Ramius bent down and Jack’s hand slipped off his shoulder. Jack realized the other man meant to carry him. With one low grunt, Ramius straightened and Jack was supported in the curve of those two arms.

“Ramius, hey, I can walk.”

“I hate to disagree with you, my buckaroo, but you are whiter than the snows at Cape Irmansk.”

Jack sagged, feeling white.

When Ramius finally deposited Jack at the campsite, he was breathing hard, but not as hard as Jack thought he should have been. Or as hard as Jack himself would have been, had he been carrying someone his size.

“Dry clothes?” asked Ramius.

“Car, I think, I…”

Ramius walked toward the car and Jack saw that he was wet from the waist down, his feet bare and coated with mud. On the ground lay five scattered fish, and very nice fishing pole with its reel dangerously close to the fire.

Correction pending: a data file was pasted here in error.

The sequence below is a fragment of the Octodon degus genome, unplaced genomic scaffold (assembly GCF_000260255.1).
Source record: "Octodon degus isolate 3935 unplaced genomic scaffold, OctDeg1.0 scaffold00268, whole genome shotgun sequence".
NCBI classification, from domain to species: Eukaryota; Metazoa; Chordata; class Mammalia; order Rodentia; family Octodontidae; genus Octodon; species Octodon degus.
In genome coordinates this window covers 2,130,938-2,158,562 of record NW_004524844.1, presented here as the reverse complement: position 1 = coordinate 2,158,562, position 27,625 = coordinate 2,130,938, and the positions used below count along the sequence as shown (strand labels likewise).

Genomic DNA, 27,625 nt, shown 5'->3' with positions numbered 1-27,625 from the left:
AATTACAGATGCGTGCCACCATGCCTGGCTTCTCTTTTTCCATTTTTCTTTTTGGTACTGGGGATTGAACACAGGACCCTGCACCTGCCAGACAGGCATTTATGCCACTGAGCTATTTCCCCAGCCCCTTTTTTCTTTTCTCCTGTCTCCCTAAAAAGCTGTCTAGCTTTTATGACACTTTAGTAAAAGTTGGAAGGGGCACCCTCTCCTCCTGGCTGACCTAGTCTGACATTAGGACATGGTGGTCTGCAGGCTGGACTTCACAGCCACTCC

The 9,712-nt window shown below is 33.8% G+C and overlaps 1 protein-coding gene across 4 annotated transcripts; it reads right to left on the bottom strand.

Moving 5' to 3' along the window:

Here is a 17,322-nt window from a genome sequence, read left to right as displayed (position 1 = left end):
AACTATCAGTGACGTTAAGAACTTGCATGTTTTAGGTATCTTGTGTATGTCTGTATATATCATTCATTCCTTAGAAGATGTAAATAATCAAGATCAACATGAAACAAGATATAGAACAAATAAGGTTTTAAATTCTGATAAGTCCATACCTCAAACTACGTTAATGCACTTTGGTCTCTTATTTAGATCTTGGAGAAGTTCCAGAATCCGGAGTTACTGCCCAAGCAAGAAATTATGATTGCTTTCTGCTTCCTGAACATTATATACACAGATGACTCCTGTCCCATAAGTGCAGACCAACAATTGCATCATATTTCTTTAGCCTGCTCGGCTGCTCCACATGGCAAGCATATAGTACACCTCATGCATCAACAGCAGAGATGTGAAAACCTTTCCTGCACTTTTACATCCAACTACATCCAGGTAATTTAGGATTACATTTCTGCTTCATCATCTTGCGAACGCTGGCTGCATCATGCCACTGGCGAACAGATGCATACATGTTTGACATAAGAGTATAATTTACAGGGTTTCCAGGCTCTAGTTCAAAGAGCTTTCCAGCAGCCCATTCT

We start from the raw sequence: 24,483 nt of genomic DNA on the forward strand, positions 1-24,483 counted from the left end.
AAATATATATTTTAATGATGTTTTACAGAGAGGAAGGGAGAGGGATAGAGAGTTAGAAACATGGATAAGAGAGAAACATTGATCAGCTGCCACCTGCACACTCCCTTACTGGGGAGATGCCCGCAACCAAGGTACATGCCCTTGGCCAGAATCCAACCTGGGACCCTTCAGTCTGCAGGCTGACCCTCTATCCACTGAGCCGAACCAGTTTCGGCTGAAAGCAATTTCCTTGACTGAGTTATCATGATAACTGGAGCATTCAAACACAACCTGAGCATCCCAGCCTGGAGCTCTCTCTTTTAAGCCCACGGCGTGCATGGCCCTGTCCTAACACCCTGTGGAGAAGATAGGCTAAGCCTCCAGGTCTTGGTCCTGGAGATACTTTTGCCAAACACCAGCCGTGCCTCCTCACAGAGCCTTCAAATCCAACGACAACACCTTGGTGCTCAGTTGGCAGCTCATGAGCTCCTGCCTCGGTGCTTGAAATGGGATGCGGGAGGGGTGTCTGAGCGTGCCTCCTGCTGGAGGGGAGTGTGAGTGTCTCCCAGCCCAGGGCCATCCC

“Get some for yourself,” he said, collapsing close to its warmth.

The Russian came back, placed a bundle next to Jack and proceeded to strip. It was his long years on a submarine, Jack supposed, that allowed Ramius to disrobe at the drop of a hat. Jack himself could only do so in front of those he knew very well, or complete strangers. Ramius was in that area in between, the nebulous land of acquaintance in front of whom one feels uncomfortable undressing.

“What’s the matter,” asked Ramius, noting that Jack was not moving.

“I can’t lift my arms,” replied Jack. He really couldn’t.

“Muscle strain,” judged Ramius. “I’ll help you. Can’t have you catching pneumonia on top of everything else.”

Ramius came over, dry pants, shirt unbuttoned, not tucked in. He crouched down next to Jack, bare toes in the dust.

“Americans are soft,” he said smiling with his teeth.

“It hurts, damnit,” snarled Jack. “Anyway, I can do it myself.”

The Russian shrugged, standing. “As you wish.”

For the next half hour, Jack struggled out of his wet clothes and into dry ones. Meanwhile, Ramius rescued Jack’s gear and gutted the fish. By the time Jack was finished, the white fillets were cooking briskly on a grill over the open flame.